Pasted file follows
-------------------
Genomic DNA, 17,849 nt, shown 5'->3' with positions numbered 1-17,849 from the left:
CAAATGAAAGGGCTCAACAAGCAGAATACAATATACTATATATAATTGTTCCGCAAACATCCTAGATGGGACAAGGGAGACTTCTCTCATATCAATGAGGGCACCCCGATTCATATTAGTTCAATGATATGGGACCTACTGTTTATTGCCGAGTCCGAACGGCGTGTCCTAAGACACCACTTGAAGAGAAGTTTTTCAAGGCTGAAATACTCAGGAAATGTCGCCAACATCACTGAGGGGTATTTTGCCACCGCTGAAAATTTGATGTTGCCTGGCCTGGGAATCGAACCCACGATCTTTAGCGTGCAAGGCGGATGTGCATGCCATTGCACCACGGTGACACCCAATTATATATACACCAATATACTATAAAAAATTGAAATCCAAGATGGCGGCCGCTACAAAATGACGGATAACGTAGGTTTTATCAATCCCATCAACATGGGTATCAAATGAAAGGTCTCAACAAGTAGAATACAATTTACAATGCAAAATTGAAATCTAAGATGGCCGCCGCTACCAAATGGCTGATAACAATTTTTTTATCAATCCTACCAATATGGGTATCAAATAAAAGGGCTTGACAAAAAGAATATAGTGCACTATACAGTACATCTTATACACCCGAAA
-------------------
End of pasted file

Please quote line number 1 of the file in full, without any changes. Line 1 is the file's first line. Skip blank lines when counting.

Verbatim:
Genomic DNA, 17,849 nt, shown 5'->3' with positions numbered 1-17,849 from the left: